"We set out on our journey five years ago to secure the resources we need to prepare students to contribute to the common good," SUNY Oswego President Deborah F. Stanley said. "As a public institution, we pride ourselves on keeping the doors of education and possibility open wide to all who seek higher education and a better life.
"To support that mission and to keep college affordable and within reach, we laid out an ambitious plan to raise $40 million," she said. "I am thrilled to announce that we have achieved that milestone, and we thank each and every person who helped us reach this moment. We are continuing to build momentum and have our sights set for an even stronger finish by the campaign's end on June 30."
The major accomplishment of the campaign, so far, has been the growth of the endowment from $11.5 million in 2011 to now more than $29 million, an increase of 152 percent.
The Oswego College Foundation, composed primarily of alumni representatives, has stewarded the gifts exceptionally well: the college endowment's 10-year rate of return of 7.9 percent exceeded the 7.2 percent rate of Oswego's aspirational group -- universities with endowments over $1 billion -- and the industry average of 6.3 percent. This long-term rate of return is a key factor determining how much money the Oswego College Foundation will pay out in privately endowed scholarships.
In addition to approximately $4 million in merit scholarships awarded to Oswego students each fall, the Oswego College Foundation provides $800,000 in more than 350 scholarships. So far, the campaign has created more than 60 new scholarships for students and increased endowment levels on several existing scholarships to add to existing totals -- which translates into larger or more scholarships for students.
Additionally, more than 25 other new funds to support student achievement in the form of assistantships, internships and excellence funds have been established during the campaign.
"Since our founding 155 years ago, we have remained steadfast in our commitment to make education accessible to people from all walks of life," Stanley said. "The campaign has greatly enhanced our Oswego College Foundation scholarship program to enable eager learners -- who may not have the financial means to attend college, including many first-generation college students -- to obtain a college education. Through their Oswego experience, these students will better themselves, expand their worldview and become productive, engaged citizens who will serve their communities.
"We look forward to celebrating our good news with more than 1,000 alumni and friends who will return to campus for Reunion Weekend today through Sunday," Stanley said of the June 9 to 12 annual alumni gathering. "And we will continue fundraising to bring in those last dollars in the remaining three weeks of this campaign."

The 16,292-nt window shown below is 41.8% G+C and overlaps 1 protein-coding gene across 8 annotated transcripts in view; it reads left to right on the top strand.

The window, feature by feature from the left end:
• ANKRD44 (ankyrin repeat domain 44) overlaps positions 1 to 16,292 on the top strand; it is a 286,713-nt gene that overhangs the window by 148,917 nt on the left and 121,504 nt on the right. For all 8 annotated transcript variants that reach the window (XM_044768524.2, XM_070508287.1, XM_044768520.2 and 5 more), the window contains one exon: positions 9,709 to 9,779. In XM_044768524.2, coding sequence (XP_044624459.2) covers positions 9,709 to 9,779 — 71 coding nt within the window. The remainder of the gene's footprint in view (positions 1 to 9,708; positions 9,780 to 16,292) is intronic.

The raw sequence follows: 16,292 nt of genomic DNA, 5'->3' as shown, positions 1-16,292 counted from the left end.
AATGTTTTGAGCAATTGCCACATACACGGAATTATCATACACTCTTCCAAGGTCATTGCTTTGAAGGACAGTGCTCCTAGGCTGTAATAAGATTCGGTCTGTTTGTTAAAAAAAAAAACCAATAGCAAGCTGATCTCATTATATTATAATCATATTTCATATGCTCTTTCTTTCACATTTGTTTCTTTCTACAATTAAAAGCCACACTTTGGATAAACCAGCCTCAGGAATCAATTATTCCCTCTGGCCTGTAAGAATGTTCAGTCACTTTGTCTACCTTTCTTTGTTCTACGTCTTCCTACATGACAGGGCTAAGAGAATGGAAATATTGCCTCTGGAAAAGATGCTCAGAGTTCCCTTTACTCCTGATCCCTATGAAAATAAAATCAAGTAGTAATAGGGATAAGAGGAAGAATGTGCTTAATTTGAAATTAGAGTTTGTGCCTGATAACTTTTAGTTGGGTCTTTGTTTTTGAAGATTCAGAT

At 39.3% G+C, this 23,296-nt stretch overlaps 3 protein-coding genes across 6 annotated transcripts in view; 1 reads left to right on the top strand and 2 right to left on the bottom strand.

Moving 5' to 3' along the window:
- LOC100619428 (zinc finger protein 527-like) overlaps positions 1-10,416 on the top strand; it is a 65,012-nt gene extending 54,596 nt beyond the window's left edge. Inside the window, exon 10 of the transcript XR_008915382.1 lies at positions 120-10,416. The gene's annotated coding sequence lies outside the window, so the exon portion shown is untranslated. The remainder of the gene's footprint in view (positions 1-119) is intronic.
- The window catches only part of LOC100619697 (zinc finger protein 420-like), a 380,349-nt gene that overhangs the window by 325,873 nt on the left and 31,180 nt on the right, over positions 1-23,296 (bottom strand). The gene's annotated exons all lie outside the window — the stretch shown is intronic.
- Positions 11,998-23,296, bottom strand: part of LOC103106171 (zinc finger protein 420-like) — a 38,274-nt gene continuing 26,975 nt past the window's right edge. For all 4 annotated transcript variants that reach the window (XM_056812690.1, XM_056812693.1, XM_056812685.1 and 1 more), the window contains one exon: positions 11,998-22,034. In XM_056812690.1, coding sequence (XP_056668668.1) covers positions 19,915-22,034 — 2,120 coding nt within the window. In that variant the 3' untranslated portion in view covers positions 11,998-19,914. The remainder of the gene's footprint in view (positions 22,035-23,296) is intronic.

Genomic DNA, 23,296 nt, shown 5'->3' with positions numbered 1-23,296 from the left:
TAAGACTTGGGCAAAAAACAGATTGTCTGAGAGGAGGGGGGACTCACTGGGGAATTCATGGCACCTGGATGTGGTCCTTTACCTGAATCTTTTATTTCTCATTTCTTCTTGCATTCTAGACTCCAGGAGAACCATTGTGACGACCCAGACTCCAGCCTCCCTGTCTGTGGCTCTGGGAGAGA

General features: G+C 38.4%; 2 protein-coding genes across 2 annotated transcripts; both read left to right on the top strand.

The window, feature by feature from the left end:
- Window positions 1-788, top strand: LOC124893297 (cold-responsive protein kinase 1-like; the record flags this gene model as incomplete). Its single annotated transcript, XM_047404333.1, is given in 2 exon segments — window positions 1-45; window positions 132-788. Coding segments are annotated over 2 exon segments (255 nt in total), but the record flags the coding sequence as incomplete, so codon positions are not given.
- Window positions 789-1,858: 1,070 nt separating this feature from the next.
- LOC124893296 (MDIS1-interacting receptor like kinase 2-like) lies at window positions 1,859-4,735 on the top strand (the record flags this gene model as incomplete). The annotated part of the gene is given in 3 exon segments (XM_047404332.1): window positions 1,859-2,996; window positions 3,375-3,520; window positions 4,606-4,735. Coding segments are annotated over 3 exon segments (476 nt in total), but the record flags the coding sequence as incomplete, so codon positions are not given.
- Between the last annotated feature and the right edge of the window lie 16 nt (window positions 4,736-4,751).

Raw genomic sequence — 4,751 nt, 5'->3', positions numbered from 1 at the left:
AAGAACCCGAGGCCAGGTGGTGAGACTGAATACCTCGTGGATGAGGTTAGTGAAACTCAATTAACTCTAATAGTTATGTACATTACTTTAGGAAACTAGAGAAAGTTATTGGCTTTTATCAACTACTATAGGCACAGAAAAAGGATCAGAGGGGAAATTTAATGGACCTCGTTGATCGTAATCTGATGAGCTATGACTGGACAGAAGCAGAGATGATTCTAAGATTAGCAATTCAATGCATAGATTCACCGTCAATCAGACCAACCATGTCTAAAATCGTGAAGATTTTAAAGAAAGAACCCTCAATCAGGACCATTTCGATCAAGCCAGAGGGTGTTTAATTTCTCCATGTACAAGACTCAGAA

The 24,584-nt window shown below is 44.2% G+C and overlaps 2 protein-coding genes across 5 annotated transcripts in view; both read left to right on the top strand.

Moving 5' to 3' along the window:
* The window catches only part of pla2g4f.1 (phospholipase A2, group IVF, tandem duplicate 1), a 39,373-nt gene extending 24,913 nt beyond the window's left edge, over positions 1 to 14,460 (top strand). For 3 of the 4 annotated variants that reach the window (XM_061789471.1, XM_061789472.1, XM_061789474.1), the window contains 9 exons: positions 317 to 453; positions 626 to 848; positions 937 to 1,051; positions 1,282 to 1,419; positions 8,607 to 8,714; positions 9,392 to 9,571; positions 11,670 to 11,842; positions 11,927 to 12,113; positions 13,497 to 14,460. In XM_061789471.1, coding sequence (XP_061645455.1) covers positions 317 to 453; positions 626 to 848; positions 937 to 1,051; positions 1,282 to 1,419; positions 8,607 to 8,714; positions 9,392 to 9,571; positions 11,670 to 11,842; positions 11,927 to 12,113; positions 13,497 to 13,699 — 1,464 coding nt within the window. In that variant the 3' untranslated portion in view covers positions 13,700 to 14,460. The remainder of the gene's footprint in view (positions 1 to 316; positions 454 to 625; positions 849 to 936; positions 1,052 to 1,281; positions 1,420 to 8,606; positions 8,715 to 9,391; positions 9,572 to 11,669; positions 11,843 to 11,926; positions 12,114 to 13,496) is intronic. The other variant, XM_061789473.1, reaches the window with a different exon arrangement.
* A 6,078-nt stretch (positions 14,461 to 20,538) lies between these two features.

About the campaign
In 2011, SUNY Oswego embarked on a historic journey to raise $40 million, the largest fundraising initiative by any SUNY comprehensive college. The major goals were to:
- Build the endowment to invigorate the college's intellectual climate
- Increase and diversify student scholarship and support programs
- Sustain day-to-day excellence through unrestricted and annual gifts to The Fund for Oswego
The so-called campaign "quiet phase" made quite a bit of noise with the announcement of three seven-figure gifts, each making history: an anonymous $5 million bequest intention; a $5 million cash gift from the Richard S. Shineman Foundation and Dr. Barbara Palmer Shineman, an Oswego graduate from 1965 (bachelor's degree) and 1971 (master's); and a $7.5 million gift from the estate of Lorraine E. and Nunzio "Nick" Marano.
The public launch of the campaign on Oct. 16, 2014, drew national attention, beginning with the live on-campus broadcast of The Weather Channel's "Wake Up With Al" and NBC's "Today" featuring media icon Al Roker, a 1976 graduate of Oswego; then moving into the 10th Dr. Lewis B. O'Donnell Media Summit with a panel of five media all-stars including Charlie Rose, who also received an honorary degree; and finishing out with "The Tomorrow Show," a live student-produced WTOP broadcast of Oswego's student and faculty accomplishments, co-anchored by President Deborah F. Stanley and ESPN's "SportsCenter" anchor Steve Levy, a 1987 graduate of Oswego.
To date, the campaign has received support from thousands of alumni, faculty, staff, parents, corporations and foundations, and friends. For more information about the campaign or to make a gift to support SUNY Oswego, visit alumni.oswego.edu/campaign.